Head south of Moab on U.S. 191 and you'll find yourself passing more than a few units of the park system. There's the Needles District of Canyonlands National Park, the turnoff to Natural Bridges National Monument, another to Hovenweep National Monument, and then you drop into Arizona with another roster of parks.

My first stop in northeastern Arizona was at Canyon de Chelly National Monument, a portal into ancient cultures that have called the canyons here home going back 5,000 years. Although the monument was added to the National Park System in 1931 by President Herbert Hoover, the agreement left most of the landscape as the property of the Navajo Nation, and you need to hire a Navajo guide to lead you through the canyons.

Perry Yazzie rapidly works the Jeep's clutch in response to the dips in the dirt track, but the clutch nevertheless complains loudly from time to time, gnashing its metal teeth as we head deeper and deeper into Canyon de Chelly National Monument. The Jeep forges on as Yazzie takes us deeper into the past in a canyon that overflows with human history, reverence, and despair.

Though you can gaze down into the canyon from the monument's road, to reach the inner sanctum you must rely on one of the local Navajo tour guides. Although the monument was added to the National Park System in 1931 by President Herbert Hoover, the agreement left most of the landscape as the property of the Navajo Nation.

Tribal members such as Mr. Yazzie, whose family is one of about 40-50 Navajo families that own land on the canyon floor, continue to farm that land, raise livestock there in summer, and guide tours.

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Not too far from Canyon de Chelly stands Hubbell Trading Post National Historic Site, a site that has been troubled in recent years by an ill-conceived National Park Service investigation into alleged charges of embezzlement against the Indian trader, Billy Malone. That episode, fortunately, is in the past, and the historic site's reputation is being rebuilt by Superintendent Lyn Carranza.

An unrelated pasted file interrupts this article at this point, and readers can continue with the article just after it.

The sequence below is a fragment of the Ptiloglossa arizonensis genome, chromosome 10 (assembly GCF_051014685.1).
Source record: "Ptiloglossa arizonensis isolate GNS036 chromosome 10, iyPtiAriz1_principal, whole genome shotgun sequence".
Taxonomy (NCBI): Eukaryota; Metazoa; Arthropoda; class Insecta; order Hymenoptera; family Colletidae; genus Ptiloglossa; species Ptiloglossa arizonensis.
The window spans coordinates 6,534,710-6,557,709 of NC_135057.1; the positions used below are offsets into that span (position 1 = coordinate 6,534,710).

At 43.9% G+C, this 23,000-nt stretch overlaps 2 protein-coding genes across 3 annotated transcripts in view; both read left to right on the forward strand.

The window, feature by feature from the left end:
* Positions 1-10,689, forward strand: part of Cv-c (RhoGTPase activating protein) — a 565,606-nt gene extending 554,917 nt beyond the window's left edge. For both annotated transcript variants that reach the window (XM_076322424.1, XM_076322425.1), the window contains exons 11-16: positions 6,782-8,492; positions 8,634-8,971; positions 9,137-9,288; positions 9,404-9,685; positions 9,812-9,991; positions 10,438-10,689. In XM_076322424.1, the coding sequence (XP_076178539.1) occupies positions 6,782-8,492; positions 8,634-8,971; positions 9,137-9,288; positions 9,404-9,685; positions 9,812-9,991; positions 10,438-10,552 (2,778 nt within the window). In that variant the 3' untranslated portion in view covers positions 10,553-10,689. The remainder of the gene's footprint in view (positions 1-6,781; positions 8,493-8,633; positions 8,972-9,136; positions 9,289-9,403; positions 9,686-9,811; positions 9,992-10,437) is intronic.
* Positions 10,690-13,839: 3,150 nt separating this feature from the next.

Heading further south of Hubbell led me to Petrified Forest National Park, a wonder of petrified wood, fossilized remains of dinosaurs, and a repository of prehistoric cultural artifacts.

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The Blue Mesa Trail. Kurt Repanshek photo.

That visit produced not only a checklist for exploring the park, but hikes through the Crystal Forest, out to Agate House and along the Long Logs trail, and down into Blue Mesa.

There's much more to explore at Petrified Forest, and some issues that could significantly impact the park, issues we'll be exploring in the weeks and months ahead.

Not far to the west of Petrified Forest is Montezuma Castle National Monument, where a cliff dwelling dominates the unit. 

One of the most accessible units of the National Park System has to be Montezuma Castle National Monument, which protects a roughly 1,000-year-old cliff dwelling less than 10 minutes off Interstate 17 in northern Arizona. Located not quite two hours north of Phoenix, and just 45 minutes south of Flagstaff, the monument is a small gem worth a visit. The Southern Sinagua people who built this five-story cliff dwelling chose their location wisely. They tucked their home into an alcove in the cliffside about 100 feet off the valley floor. From there they had protection from the elements, the south-facing dwelling was warmed in winter by the sun, and the height provided a great perspective of the surrounding landscape.

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Early June produced a trip to North Dakota, thanks to that state's tourism department. Though considered out of the way by many, the state is rich in Western history. I discovered that with a visit to Knife River Indian Villages National Historic Site. I started out my visit with a short paddle down the Knife River with Superintendent Wendy Ross, a paddle that offered the perspective that was presented to an 18th century trapper or early 19th century explorer coming to the village.